The world has signed up to a set of development goals for 2030. Reaching these objectives will require a commitment to smart policies that maximize returns on scarce resources and draw upon evidence to maximize positive impact.
In CGD’s nearly 20-year history, our work has led to a measurable impact on the actions of development policymakers—from our proposal to build a full-service development finance institution to changing the conversation on China’s development debt. Learn more about our research here.
Mission and Values
We work to reduce global poverty and improve lives through innovative economic research that drives better policy and practice by the world’s top decision makers. We strive for excellence and intellectual rigor and believe global prosperity starts with smart policy based on evidence. Our work is nonpartisan and our recommendations are not influenced by our funders. We are willing to challenge powerful institutions and the status quo for better development practices.
CGD is currently focused on the following areas critical to development progress:
Global Health Policy
Migration, Displacement, and Humanitarian Policy
Sustainable Development Finance
CGD’s Impact and Influence
Impact can take many forms—from shaping the academic consensus to turning proposals into policy. Sometimes, realizing the full potential of a good idea means letting it flower elsewhere and we take pride in our role as an incubator of initiatives—like the Energy for Growth Hub and Labor Mobility Partnerships—that first take root in CGD. CGD has helped to change global policies and practices, and has made a real difference in the lives of people in the developing world. Learn more about our impact here, and read our latest Impact Report here.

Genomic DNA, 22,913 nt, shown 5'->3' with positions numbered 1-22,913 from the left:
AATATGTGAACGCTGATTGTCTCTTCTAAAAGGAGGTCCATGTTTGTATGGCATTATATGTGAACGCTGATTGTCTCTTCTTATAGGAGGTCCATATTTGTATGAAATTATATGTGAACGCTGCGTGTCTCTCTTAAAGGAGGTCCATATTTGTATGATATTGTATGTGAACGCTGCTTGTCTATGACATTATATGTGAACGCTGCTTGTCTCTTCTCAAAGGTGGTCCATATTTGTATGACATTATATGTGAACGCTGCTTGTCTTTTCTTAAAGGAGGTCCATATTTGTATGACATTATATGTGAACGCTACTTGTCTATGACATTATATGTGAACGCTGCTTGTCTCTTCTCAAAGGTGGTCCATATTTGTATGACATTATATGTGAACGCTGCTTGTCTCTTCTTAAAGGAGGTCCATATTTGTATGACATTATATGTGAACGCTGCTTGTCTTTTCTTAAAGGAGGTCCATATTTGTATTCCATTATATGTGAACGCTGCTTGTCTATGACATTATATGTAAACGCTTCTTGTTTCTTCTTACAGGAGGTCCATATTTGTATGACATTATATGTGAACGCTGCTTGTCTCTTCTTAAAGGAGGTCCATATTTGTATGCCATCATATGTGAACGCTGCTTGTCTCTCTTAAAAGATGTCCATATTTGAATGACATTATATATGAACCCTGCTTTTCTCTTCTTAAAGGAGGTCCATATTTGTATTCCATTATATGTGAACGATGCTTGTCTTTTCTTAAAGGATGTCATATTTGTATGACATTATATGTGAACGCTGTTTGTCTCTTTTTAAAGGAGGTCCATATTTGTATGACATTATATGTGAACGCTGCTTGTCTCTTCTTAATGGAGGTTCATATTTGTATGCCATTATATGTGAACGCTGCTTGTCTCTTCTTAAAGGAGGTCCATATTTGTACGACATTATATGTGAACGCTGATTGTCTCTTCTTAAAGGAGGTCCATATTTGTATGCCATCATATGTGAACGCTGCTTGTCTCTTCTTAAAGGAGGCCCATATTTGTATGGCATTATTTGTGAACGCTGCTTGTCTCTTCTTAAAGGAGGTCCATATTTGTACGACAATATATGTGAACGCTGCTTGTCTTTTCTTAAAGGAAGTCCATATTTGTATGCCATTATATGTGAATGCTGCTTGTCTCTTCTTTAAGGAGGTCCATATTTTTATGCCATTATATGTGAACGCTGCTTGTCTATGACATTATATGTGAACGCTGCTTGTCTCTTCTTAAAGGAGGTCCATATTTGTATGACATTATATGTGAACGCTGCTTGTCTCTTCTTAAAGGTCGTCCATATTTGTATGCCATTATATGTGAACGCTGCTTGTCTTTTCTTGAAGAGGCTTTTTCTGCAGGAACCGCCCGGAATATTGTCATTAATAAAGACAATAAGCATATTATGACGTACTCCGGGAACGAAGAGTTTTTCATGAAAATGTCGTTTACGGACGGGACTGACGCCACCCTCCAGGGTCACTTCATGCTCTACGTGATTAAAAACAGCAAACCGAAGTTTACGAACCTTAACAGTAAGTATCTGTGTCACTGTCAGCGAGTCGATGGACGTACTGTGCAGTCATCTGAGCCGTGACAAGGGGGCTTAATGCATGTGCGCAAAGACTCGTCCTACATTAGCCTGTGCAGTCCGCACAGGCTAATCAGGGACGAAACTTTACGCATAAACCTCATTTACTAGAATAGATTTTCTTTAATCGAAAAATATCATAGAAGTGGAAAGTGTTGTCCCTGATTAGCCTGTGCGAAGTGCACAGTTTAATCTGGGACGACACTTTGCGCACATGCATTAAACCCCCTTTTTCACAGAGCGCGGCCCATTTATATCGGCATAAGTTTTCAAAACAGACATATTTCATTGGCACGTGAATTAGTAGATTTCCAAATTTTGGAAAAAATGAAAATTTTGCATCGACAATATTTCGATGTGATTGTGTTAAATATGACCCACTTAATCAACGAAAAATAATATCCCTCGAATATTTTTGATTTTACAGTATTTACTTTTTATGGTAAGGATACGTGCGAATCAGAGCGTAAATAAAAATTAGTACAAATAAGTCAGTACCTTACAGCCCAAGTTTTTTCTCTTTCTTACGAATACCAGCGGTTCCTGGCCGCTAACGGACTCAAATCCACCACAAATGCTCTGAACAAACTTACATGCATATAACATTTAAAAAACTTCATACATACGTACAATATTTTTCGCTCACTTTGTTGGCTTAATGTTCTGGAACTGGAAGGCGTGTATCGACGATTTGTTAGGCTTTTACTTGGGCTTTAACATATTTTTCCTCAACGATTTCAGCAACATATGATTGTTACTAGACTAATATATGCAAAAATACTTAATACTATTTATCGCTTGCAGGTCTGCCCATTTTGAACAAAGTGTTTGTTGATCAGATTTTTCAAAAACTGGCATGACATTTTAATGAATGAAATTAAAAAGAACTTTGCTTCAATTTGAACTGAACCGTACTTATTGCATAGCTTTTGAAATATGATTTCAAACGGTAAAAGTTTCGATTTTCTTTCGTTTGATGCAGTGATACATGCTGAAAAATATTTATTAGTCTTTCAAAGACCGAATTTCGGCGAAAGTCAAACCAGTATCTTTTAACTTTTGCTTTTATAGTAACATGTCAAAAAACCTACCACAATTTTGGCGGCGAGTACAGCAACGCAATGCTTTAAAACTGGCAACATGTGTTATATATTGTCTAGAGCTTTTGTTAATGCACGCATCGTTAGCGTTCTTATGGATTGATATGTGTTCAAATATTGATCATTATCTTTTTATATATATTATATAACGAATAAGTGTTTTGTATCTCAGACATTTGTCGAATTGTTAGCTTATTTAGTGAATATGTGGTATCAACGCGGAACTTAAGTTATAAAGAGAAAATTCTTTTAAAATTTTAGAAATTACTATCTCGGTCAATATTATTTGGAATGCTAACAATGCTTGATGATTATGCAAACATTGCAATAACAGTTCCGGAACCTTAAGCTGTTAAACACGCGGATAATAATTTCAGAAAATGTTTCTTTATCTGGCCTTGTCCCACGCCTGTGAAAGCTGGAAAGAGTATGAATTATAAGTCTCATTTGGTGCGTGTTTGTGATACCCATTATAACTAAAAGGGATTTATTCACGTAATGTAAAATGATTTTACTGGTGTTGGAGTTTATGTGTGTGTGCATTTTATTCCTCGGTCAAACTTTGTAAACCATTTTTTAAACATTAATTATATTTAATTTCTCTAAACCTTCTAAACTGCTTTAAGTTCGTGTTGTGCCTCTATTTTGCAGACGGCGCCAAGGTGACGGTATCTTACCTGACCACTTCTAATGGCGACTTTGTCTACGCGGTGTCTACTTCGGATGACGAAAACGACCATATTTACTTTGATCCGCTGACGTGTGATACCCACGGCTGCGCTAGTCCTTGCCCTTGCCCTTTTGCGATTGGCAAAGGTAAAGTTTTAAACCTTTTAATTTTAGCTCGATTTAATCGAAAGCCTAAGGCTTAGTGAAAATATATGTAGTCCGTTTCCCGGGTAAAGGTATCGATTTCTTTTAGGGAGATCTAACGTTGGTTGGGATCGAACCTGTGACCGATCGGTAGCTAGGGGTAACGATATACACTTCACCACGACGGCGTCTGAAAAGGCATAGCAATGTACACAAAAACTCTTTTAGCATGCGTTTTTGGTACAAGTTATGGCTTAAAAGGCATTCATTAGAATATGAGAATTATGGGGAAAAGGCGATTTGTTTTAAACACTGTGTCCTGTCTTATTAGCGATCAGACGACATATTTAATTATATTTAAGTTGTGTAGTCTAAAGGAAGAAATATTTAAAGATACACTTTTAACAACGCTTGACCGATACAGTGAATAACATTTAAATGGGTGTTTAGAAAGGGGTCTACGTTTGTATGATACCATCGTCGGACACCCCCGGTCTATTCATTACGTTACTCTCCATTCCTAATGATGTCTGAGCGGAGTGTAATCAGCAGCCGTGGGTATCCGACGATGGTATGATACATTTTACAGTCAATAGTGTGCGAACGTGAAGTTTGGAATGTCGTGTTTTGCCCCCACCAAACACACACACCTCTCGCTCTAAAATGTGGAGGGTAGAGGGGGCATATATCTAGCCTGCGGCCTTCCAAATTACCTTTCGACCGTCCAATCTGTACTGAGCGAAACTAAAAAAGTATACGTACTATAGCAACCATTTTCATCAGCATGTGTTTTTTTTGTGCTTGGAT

CGD was ranked the 13th most prominent think tank in the international development sphere by University of Pennsylvania's "2015 Global Go To Think Tank Index Report". In 2009,Foreign Policy Magazine's Think-Tank Index listed CGD as one of the top 15 overall think-tanks in the USA. CGD's stated mission is "to reduce global poverty and inequality by encouraging policy change in the United States and other rich countries through rigorous research and active engagement with the policy community. The Center considers itself to be a "think and do" tank, with an emphasis on producing research that is channeled into practical policy proposals.
CGD is well known for leading debt-relief programs, specifically in Nigeria and Liberia. CGD Vice President Todd Moss first proposed the Nigerian debt buy-back, which resulted in the Paris Club of rich nations forgiving 60% of $31 billion of debt. Former CGD senior fellow Steve Radelet advised Liberian President Ellen Johnson Sirleaf and her senior advisors on debt relief and aid coordination.